Arsenic poisoning in 1955, Morinaga Milk, Japan

Many babies who had taken arsenic-tainted milk produced by Morinaga Milk Industry died. A head of factory production was sentenced to jail after an 18 year long legal case. Families' alliances asked for compensation.


As described in "Industrial Pollution in Japan", UNU, edited by Jun Ui, from June 1955 some infants in western Japan came down with diarrhoea or constipation, vomiting, a swollen abdomen, and a darkening of skin colour. There was no clue as to the cause of this commonly seen problem. On 23 July, the first infant patient of the Morinaga MF Milk poisonings was seen at Okayama University Medical School Hospital, and then one infant after another was brought into the hospital. On 5 August it was made clear that what the infants had in common was the intake of the MF milk formula...

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Basic Data
NameArsenic poisoning in 1955, Morinaga Milk, Japan
ProvinceOkayama prefecture and neighbouring regions
SiteOkayama University
Accuracy of LocationMEDIUM regional level
Source of Conflict
Type of Conflict (1st level)Industrial and Utilities conflicts
Type of Conflict (2nd level)Chemical industries
Specific CommoditiesPoisoned milk
Chemical products
Project Details and Actors
Project DetailsIn 1955, Japanese babies began getting sick. It took a long time — inexcusably long — for the danger to be publicly announced, and as a result, Japan had over ten thousand victims of arsenic poisoning, and over 100 deaths. In the 1970s, the Morinaga company was subject to civil society boycott, and was found guilty in civil and criminal court cases. There were involved negotiations for twenty years on the exact amounts for compensation (of a few thousand USD mortal victim).

Brett Walket (Toxic Archipelago, p. 95) gives these figures for 1981: 13389 ingested the milk, 600 died, 6093 with health difficulties, 624 plagued with retardation.
Type of PopulationUrban
Potential Affected Population13,400 victims
Start Date1955
End Date1983
Company Names or State EnterprisesMorinaga milk company from Japan
Relevant government actorsPublic Health Department of Okayama Prefecture.

Ministry of Public Health and Welfare, Japan.

University of Okayama.
Environmental justice organisations and other supportersZenkyo (Morinaga Milk Victims Association).

Hikari Foundation.
The Conflict and the Mobilization
Intensity of Conflict (at highest level)MEDIUM (street protests, visible mobilization)
When did the mobilization beginMobilization for reparations once impacts have been felt
Groups MobilizingLocal ejos
Local scientists/professionals
Forms of MobilizationCommunity-based participative research (popular epidemiology studies, etc..)
Creation of alternative reports/knowledge
Development of a network/collective action
Lawsuits, court cases, judicial activism
Media based activism/alternative media
Public campaigns
Street protest/marches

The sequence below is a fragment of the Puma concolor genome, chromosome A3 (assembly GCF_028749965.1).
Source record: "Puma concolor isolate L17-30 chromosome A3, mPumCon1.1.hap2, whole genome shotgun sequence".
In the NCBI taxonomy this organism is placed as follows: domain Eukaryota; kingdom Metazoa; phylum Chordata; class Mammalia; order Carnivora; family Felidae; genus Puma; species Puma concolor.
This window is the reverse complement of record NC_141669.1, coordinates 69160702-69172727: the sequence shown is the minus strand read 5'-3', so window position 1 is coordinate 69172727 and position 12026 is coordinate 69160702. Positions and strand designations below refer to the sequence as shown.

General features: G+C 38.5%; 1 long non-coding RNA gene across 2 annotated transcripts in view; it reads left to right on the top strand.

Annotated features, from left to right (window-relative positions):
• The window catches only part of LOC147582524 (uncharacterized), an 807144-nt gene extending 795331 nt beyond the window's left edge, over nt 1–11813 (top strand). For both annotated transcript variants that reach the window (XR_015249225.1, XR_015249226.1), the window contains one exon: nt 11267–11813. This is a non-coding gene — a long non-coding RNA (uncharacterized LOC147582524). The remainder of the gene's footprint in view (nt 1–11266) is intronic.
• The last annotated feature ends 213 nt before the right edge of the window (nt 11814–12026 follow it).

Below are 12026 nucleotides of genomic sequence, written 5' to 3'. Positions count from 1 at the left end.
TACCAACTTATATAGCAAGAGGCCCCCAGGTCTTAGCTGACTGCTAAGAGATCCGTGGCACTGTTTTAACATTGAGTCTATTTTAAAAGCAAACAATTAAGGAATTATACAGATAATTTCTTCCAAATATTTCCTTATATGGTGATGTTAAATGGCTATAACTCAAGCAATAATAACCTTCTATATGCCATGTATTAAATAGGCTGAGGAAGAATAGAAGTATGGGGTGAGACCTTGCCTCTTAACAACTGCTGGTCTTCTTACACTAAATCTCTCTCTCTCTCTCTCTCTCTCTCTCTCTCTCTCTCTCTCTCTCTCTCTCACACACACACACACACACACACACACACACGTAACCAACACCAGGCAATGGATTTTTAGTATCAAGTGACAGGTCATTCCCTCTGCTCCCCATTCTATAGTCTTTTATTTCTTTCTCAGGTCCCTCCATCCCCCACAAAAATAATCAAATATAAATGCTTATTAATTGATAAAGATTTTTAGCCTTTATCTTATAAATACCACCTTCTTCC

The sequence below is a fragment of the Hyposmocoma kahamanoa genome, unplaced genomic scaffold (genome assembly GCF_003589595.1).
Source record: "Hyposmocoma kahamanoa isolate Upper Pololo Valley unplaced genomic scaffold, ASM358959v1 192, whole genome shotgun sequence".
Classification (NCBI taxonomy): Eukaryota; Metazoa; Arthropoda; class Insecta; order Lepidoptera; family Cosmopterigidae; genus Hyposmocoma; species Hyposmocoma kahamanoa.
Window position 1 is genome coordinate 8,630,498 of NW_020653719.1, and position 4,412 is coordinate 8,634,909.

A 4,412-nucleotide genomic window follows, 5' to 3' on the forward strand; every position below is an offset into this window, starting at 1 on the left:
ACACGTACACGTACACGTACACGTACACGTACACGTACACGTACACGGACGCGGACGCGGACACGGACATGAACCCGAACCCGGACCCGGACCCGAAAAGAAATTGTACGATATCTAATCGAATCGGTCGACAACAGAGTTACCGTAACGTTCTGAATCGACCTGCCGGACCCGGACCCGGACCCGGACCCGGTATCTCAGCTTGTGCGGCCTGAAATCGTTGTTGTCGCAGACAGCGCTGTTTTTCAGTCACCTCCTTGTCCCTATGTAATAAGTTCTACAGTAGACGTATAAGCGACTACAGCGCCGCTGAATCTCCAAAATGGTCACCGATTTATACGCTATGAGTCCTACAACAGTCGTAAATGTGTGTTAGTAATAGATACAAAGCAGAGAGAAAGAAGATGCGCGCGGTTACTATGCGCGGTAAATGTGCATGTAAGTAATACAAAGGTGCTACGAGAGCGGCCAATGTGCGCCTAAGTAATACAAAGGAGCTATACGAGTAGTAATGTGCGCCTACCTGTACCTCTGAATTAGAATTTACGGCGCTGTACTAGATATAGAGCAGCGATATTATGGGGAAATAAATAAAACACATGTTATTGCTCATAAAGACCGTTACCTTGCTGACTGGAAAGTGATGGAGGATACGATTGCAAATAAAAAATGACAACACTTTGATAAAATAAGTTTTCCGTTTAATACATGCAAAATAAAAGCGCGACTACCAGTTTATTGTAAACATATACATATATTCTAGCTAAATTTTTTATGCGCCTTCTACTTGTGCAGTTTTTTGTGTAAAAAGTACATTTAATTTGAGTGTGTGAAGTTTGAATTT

Boycotts of companies-products
Zenkyo (victims' association) resorted to demonstrations, calling for a nationwide boycott of Morinaga products and staging sitdowns and strikes at Morinaga branch offices. Monetary compensation was also discussed in detail over many years.
Environmental ImpactsPotential: Genetic contamination
Health ImpactsVisible: Exposure to unknown or uncertain complex risks (radiation, etc…), Deaths, Other environmental related diseases, Other Health impacts
OtherMany deaths and chronic impairements related to arsenic poisoning, initially denied by the company and by some medical personnel.
Socio-economic ImpactsVisible: Increase in Corruption/Co-optation of different actors, Violations of human rights, Specific impacts on women
Project StatusStopped
Pathways for conflict outcome / responseCompensation
Court decision (victory for environmental justice)
Negotiated alternative solution
Withdrawal of company/investment
Many deaths of victims of poisoning but not deaths of environmental defenders.
Development of AlternativesThe Hikari Foundation was set up after many years, to help take care of the victims. The victims association (Zenkyo) had resorted to national boycotts of the company, court cases, street demonstrations...
Do you consider this as a success?Not Sure
Why? Explain briefly.After many years, the Morinaga Milk company was found guilty in civil and criminal court cases, with some prison sentences. Indemnities for the victims and their families were small. The Morinaga Milk company exists to this day.
Sources and Materials

Brett Walker, Toxic Archipelago. A History of Industrial Disease in Japan. Foreword by William Cronon. Univ of Washington Press, 2011.

The arsenic milk poisoning incident and the Morinaga Company's Response, in Jun Ui ed., Industrial Pollution in Japan, UN University (a full report)
[click to view]

chapter 5 on the Morinaga Milk case, in Philippe Grandjean, Only One Chance. How Environmental Pollution Impairs Brain Development — and How to Protect the Brains of the Next Generation, Oxford UP, 2013.

Shigeto Tsuru, The Political Economy of the Environment. The case of Japan. Bloomsbury, London, p. 159 f.

Epidemiological Studies on the Morinaga Powdered Milk Poisoning Incident, Nippon Eiseigaku Zasshi (Japanese Journal of Hygiene) 27(6), 500-531, by Mashiko Ohira and Hidesayu Aoyama, 1972
[click to view]


The Morinaga Milk Arsenic Poisoning Incident: 50 Years On.

A report outlining the Implementation Status of the Victims Relief Project.
[click to view]

Other Documents

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Meta Information
ContributorJMA (suggested by Kenichi Matsui)
Last update25/12/2016